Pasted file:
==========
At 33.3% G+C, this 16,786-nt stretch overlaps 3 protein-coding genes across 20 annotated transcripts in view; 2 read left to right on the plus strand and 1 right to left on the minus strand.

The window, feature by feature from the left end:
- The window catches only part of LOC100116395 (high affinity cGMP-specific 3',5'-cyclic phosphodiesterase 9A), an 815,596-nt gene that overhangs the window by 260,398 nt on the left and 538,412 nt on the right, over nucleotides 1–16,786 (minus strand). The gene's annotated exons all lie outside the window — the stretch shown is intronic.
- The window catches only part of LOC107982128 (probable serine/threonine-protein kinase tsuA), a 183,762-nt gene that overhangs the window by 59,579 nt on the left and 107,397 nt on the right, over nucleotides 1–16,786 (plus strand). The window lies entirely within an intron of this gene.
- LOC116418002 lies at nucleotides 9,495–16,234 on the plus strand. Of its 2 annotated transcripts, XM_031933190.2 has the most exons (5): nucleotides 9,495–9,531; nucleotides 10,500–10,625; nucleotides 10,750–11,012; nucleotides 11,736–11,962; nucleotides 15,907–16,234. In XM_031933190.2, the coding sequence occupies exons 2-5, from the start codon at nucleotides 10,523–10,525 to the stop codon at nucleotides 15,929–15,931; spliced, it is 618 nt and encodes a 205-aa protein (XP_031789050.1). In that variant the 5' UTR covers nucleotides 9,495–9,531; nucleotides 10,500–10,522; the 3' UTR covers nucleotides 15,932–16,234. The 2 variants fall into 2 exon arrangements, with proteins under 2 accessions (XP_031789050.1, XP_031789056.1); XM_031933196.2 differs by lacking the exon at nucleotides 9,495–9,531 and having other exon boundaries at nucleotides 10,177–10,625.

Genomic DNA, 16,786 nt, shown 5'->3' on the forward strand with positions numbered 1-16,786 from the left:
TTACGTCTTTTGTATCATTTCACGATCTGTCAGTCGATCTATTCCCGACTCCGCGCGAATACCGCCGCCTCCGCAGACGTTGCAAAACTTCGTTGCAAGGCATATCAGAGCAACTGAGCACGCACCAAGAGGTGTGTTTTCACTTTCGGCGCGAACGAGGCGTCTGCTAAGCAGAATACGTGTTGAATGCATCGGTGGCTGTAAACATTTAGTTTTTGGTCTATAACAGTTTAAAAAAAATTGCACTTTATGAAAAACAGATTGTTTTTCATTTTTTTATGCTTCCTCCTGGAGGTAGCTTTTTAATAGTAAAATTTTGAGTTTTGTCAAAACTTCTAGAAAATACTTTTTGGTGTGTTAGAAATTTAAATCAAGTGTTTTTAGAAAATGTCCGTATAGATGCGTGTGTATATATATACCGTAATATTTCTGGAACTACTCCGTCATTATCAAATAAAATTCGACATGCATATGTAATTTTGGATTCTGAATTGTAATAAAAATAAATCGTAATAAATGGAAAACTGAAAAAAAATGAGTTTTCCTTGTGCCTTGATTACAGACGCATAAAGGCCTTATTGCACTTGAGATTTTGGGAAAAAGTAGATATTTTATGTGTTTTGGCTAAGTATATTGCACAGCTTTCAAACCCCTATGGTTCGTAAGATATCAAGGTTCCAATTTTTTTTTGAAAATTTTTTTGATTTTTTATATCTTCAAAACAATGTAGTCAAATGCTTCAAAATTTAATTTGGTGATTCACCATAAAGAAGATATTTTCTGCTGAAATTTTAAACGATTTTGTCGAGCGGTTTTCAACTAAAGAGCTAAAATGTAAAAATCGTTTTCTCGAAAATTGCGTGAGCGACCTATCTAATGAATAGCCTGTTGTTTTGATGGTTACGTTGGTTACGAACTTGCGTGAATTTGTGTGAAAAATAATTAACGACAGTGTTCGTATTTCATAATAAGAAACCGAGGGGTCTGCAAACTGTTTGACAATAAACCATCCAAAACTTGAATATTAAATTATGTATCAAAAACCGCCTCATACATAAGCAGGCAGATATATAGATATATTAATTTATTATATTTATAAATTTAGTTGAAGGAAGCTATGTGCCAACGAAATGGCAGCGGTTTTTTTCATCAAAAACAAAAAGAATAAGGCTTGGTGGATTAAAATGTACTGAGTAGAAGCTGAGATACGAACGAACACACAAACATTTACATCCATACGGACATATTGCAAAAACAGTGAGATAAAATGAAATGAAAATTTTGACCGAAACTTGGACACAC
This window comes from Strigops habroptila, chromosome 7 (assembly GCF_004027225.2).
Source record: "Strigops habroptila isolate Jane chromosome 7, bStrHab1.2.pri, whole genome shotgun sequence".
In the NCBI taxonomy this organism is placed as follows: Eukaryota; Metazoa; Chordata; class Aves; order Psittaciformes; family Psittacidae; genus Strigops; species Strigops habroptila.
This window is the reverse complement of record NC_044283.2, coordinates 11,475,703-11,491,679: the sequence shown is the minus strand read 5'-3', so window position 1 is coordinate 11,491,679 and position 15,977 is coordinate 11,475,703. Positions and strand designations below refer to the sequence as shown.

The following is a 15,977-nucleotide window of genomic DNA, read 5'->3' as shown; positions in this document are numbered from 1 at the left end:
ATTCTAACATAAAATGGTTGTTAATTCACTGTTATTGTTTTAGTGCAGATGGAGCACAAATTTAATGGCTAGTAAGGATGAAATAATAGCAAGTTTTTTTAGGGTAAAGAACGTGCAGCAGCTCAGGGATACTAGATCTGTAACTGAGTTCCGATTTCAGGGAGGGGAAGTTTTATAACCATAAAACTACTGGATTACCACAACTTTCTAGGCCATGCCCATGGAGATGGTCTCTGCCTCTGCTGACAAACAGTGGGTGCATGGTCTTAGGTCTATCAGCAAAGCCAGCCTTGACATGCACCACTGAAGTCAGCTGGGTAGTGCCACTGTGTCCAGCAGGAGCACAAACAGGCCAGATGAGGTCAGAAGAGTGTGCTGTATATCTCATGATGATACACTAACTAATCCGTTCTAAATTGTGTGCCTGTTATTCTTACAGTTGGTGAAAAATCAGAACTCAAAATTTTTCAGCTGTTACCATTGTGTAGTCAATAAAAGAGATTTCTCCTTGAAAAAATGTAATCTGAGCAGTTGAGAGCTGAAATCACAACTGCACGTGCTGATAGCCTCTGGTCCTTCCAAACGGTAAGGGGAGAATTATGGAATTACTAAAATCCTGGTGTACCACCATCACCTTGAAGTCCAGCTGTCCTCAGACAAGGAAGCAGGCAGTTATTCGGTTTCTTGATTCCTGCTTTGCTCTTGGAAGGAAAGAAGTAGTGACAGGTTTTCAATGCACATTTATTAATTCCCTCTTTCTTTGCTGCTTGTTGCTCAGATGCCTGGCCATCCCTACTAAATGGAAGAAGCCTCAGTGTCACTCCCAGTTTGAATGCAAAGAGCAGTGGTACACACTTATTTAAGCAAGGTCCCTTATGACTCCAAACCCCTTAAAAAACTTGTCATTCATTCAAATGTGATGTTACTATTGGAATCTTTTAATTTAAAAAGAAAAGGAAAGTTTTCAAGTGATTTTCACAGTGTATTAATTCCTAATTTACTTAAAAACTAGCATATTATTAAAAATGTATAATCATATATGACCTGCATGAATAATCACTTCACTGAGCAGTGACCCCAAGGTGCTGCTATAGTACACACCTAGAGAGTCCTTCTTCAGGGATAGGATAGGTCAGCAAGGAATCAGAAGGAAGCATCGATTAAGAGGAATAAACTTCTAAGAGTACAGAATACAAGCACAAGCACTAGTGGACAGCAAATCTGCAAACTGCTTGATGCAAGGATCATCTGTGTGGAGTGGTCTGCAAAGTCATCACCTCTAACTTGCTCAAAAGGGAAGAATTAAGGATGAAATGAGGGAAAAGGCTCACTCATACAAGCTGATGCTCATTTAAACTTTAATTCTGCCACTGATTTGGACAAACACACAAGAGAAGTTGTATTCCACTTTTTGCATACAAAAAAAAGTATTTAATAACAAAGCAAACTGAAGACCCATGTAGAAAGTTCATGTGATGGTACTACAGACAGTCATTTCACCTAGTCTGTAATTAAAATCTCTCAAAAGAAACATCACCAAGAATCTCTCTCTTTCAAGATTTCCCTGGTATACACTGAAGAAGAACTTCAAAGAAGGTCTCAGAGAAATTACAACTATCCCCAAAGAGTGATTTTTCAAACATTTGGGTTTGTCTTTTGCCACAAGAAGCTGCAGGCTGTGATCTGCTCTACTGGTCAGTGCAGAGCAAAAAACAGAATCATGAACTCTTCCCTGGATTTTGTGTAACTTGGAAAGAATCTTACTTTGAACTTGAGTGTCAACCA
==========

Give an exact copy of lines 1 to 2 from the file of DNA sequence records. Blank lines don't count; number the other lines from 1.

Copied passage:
At 33.3% G+C, this 16,786-nt stretch overlaps 3 protein-coding genes across 20 annotated transcripts in view; 2 read left to right on the plus strand and 1 right to left on the minus strand.

The window, feature by feature from the left end: